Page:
Welsh Research and Education Network
Hot topics in research and medical education, in Wales and beyond
Dr Davide Paccagnella
When I submitted an abstract to the 2019 Europaediatrics conference in Dublin, I knew little about it. As my abstract was accepted for poster display, I started reading about the European Paediatric Association (EPA), and got more and more interested. But no amount of reading could really prepare me for the experience of going there – so I thought I’d share a few thoughts with all of you. If you’re interested in going to a great conference, make connections, perhaps display/present a poster, and (last but not least) learn some pearls of wisdom from professionals on top of their game, please read on…
What is it?
The European Paediatric association is, in their own words, a “pan-European scientific association, whose main objective is to encourage scientific co-operation between not-for-profit National European Paediatric Societies/Associations and between European paediatricians working in primary, secondary and tertiary paediatric care in Europe, in order to promote child health and comprehensive paediatric care.” It was founded in 1976 in Rotterdam, and now represents 50 National European Paediatric Societies and Associations.
So far, 9 Europaediatrics Conferences have been held. The one I’ve been to was held in Dublin, between the 13th and the 15th June 2019.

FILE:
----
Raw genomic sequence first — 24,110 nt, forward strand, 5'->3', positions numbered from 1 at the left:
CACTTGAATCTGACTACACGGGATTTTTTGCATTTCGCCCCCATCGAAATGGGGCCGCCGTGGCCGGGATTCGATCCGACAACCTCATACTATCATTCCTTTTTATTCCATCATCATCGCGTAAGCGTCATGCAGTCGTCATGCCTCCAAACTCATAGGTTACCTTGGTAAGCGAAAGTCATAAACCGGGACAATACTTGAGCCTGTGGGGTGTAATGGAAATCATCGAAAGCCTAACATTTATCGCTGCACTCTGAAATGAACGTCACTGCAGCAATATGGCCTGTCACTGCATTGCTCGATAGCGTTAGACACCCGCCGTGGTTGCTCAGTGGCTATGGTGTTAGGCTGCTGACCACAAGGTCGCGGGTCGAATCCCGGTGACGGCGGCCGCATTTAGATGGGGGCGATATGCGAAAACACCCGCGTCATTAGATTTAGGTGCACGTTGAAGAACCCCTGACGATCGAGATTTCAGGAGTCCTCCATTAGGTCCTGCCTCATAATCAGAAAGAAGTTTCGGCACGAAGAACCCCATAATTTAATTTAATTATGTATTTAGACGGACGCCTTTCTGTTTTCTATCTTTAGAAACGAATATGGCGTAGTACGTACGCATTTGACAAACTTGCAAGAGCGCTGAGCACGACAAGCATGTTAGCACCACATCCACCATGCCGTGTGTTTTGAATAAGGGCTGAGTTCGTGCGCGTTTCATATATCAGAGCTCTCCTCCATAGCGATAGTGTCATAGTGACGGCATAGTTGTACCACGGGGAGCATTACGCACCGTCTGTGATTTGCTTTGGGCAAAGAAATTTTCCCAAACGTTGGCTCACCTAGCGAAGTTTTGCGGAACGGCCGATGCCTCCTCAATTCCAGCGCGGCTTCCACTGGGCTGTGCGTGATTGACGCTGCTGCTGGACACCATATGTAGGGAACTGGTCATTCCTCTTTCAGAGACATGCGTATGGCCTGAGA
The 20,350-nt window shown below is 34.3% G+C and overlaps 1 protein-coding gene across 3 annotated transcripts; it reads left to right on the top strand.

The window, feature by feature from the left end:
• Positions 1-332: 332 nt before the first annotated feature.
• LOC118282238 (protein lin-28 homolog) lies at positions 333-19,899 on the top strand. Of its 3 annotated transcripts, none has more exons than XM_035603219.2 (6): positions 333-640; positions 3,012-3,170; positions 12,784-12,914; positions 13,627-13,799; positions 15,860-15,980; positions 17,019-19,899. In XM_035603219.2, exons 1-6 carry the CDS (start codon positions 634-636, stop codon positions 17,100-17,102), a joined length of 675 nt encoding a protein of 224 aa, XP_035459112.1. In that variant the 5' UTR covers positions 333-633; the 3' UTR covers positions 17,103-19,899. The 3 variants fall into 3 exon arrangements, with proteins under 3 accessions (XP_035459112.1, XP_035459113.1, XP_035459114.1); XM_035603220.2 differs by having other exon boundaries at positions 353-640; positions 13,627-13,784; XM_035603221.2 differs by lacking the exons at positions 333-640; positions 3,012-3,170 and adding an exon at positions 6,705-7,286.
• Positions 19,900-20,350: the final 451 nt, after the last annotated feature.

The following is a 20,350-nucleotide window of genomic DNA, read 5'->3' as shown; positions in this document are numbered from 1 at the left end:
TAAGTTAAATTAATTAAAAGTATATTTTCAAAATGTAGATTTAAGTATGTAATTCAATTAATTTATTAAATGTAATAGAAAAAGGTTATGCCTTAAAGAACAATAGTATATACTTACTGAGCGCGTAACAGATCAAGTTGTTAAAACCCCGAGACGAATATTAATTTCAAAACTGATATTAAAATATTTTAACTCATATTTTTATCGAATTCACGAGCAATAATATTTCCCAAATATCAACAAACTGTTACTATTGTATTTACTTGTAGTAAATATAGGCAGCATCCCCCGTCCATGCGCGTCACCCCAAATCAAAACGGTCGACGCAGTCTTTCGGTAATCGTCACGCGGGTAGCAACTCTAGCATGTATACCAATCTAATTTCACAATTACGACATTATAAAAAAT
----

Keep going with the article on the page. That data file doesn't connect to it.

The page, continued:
What was good about it?
1. The topics – it would be virtually impossible to list all the topics covered at the conference. From neonatology and critical care, to adolescent medicine and health promotion, from local issues such as social media and obesity, to global child health concerns, such as increasing migration and ongoing conflicts, all interests were catered for. Although I was only able to attend a handful of lectures and workshops (as most of the sessions ran contemporaneously), I felt excited, stimulated, impressed, and humbled by many of the accounts and experiences that were being shared.
From a “paediatric trainee” perspective, I particularly enjoyed a “Meet the Expert” session on the diagnosis and management of seizures by leading experts Sophia Varadkar and Mary King, as well as a heated debate between Professors Chiarelli and Viner (both Diabetes and Adolescent Health specialists) on whether childhood obesity should be considered a form of abuse.
I learnt a lot and made quite a few useful notes by attending some of the satellite symposia on allergy (desensitisation therapies) and Duchenne muscular dystrophy.
And the truth is, I wish I’d had more time to attend all of them! Whether the topic was educationally relevant to me at the time, or whether I learnt about global child health and how the world works, I left feeling more hopeful about life in general!
2. The speakers – Where do I start? Some of the very best of Healthcare professionals from all over Europe (and the World) seemed to be there. If I was to name them all, you might be reading on for a while...